Big name consultancies get new global leaders in 2019

30 January 2019

As the first month of the year draws to a close, already three of the world’s foremost global consultancies have named new chiefs and leaders to take over now or in the months ahead; EY, Accenture and Mercer

While the companies and circumstances diverge in certain respects, three of the world’s largest and most prominent consulting firms have already so far this year elevated or elected new global leaders; Martine Ferland as Mercer’s next President and CEO; Carmine Di Sibio to take over as head of EY; and David Rowland, named Accenture’s interim chief following the resignation of Pierre Nanterme for health reasons.

In the most recent announcement, Martine Ferland has been appointed to take the helm at Mercer – one of the world’s leading human capital consultancies – from the beginning of March, replacing incumbent CEO Julio Portalatin who has held the top role since 2012 and will now join Mercer parent Marsh & McLennan as a vice president. Ferland has been with the firm for eight years, currently serving as its Group President.

“Martine is a talented executive who possesses broad global experience and a proven record of success.  Her deep understanding of our business and clients, and more than 30 years of experience across the health, wealth and career spectrum, has uniquely prepared her for the challenge,” said Dan Glaser, CEO and President of Marsh & McLennan – alongside Oliver Wyman, also home also to insurance brokerage risk management firm Marsh, which recently launched a dedicated China desk in Dubai.Big name consultancies get new global leaders in 2019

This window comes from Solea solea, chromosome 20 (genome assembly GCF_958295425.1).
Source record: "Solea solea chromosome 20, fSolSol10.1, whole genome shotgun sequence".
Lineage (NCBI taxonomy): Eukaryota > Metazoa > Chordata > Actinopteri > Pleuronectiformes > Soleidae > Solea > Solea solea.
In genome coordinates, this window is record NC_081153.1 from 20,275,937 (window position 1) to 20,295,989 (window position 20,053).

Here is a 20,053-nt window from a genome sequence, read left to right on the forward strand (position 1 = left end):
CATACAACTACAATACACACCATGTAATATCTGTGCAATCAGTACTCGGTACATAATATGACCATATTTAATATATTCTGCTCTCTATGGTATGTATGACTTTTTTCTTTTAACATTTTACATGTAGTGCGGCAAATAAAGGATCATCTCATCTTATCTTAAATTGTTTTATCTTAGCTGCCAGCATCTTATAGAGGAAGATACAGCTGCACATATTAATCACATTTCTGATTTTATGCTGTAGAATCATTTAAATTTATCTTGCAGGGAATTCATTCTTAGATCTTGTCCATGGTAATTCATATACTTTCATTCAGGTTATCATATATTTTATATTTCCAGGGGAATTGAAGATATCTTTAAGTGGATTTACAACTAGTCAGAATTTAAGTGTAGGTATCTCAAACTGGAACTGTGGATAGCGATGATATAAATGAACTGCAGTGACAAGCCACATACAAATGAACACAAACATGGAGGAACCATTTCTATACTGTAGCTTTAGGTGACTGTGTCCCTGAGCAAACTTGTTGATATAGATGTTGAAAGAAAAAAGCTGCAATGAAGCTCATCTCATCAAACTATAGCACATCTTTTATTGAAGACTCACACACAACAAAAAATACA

Just one week previous, prior to the commencement of the World Economic Forum in Davos, Big Four professional services firm Ernst & Young announced Camine Di Sibio as its newly elected Global Chairman and CEO following current CEO Mark Weinberger’s decision to step down at the beginning of July, two years into his second four-year term. A noted driver of innovation at EY, Di Sibio presently serves as the firm’s Global Managing Partner - Client Service, originally joining EY in 1985.

“Carmine is an outstanding and inclusive leader who has a foundation in audit and in serving the largest EY clients,” Weinberger said of his experienced incoming successor. “He is a leader who understands the importance of diverse and inclusive teams, and he knows how to engage people to reach their full potential. I believe the organisation has made an exceptional choice, and Carmine is the right EY Global Chairman and CEO in these transformative times.”

Meanwhile, earlier this month, professional services juggernaut Accenture named former Chief Financial Officer and 35-year company veteran David Rowland as its interim CEO effective immediately in the wake of Pierre Nanterme resignation due to health reasons, with Nanterme having been at the helm since 2011. While Rowland only takes over in the interim for now, his previous position has already been filled by former Finance Operations Managing Director KC McClure.

“I know that David’s significant involvement in developing and delivering our growth strategy to rotate our business to new, high-growth areas of digital, cloud and security, and his tenure as a highly respected senior leader and developer of talent, will make this transition seamless,” Nanterme said, noting that for his entire 36-year career, the now Accenture advisor has “never been more confident” in the firm’s “business strategy, leadership team and people”.

Elsewhere at the top

With all of McKinsey, A.T. Kearney and Bain & Company welcoming new global leaders in just the past twelve month – Kevin Sneader as Global Managing Partner at McKinsey and Alex Liu and Manny Maceda in the corresponding roles at Bain and A.T. Kearney – there is still some potential movement elsewhere at the top of the consulting tree in the year ahead, including the as to the expectation that long-serving Cognizant CEO Francisco D’Souza will step down some time in 2019.